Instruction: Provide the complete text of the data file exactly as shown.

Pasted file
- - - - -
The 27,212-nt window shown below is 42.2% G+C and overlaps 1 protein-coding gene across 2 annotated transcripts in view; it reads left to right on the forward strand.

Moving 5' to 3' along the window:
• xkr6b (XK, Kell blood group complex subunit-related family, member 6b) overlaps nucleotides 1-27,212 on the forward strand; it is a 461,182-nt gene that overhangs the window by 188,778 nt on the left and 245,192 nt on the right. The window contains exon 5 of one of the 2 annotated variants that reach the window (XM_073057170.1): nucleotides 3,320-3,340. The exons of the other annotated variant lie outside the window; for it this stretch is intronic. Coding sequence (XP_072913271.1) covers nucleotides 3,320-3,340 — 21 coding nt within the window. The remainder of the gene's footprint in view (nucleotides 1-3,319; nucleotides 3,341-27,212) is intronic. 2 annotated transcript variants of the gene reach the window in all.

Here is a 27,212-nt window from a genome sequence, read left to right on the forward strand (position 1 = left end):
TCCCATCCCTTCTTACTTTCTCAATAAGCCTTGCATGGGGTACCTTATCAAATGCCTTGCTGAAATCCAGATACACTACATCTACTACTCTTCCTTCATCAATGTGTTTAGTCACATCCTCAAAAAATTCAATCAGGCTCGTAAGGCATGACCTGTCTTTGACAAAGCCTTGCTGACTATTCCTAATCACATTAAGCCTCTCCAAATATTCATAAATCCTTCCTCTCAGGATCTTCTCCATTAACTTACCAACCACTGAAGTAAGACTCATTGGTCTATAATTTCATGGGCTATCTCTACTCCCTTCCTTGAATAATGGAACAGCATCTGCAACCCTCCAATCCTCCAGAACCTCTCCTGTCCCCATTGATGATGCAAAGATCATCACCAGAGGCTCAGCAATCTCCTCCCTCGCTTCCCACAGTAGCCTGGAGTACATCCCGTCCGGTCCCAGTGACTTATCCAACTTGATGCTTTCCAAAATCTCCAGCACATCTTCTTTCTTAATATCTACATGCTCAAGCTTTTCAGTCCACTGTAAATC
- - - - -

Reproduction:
The 27,212-nt window shown below is 42.2% G+C and overlaps 1 protein-coding gene across 2 annotated transcripts in view; it reads left to right on the forward strand.

Moving 5' to 3' along the window:
• xkr6b (XK, Kell blood group complex subunit-related family, member 6b) overlaps nucleotides 1-27,212 on the forward strand; it is a 461,182-nt gene that overhangs the window by 188,778 nt on the left and 245,192 nt on the right. The window contains exon 5 of one of the 2 annotated variants that reach the window (XM_073057170.1): nucleotides 3,320-3,340. The exons of the other annotated variant lie outside the window; for it this stretch is intronic. Coding sequence (XP_072913271.1) covers nucleotides 3,320-3,340 — 21 coding nt within the window. The remainder of the gene's footprint in view (nucleotides 1-3,319; nucleotides 3,341-27,212) is intronic. 2 annotated transcript variants of the gene reach the window in all.

Here is a 27,212-nt window from a genome sequence, read left to right on the forward strand (position 1 = left end):
TCCCATCCCTTCTTACTTTCTCAATAAGCCTTGCATGGGGTACCTTATCAAATGCCTTGCTGAAATCCAGATACACTACATCTACTACTCTTCCTTCATCAATGTGTTTAGTCACATCCTCAAAAAATTCAATCAGGCTCGTAAGGCATGACCTGTCTTTGACAAAGCCTTGCTGACTATTCCTAATCACATTAAGCCTCTCCAAATATTCATAAATCCTTCCTCTCAGGATCTTCTCCATTAACTTACCAACCACTGAAGTAAGACTCATTGGTCTATAATTTCATGGGCTATCTCTACTCCCTTCCTTGAATAATGGAACAGCATCTGCAACCCTCCAATCCTCCAGAACCTCTCCTGTCCCCATTGATGATGCAAAGATCATCACCAGAGGCTCAGCAATCTCCTCCCTCGCTTCCCACAGTAGCCTGGAGTACATCCCGTCCGGTCCCAGTGACTTATCCAACTTGATGCTTTCCAAAATCTCCAGCACATCTTCTTTCTTAATATCTACATGCTCAAGCTTTTCAGTCCACTGTAAATC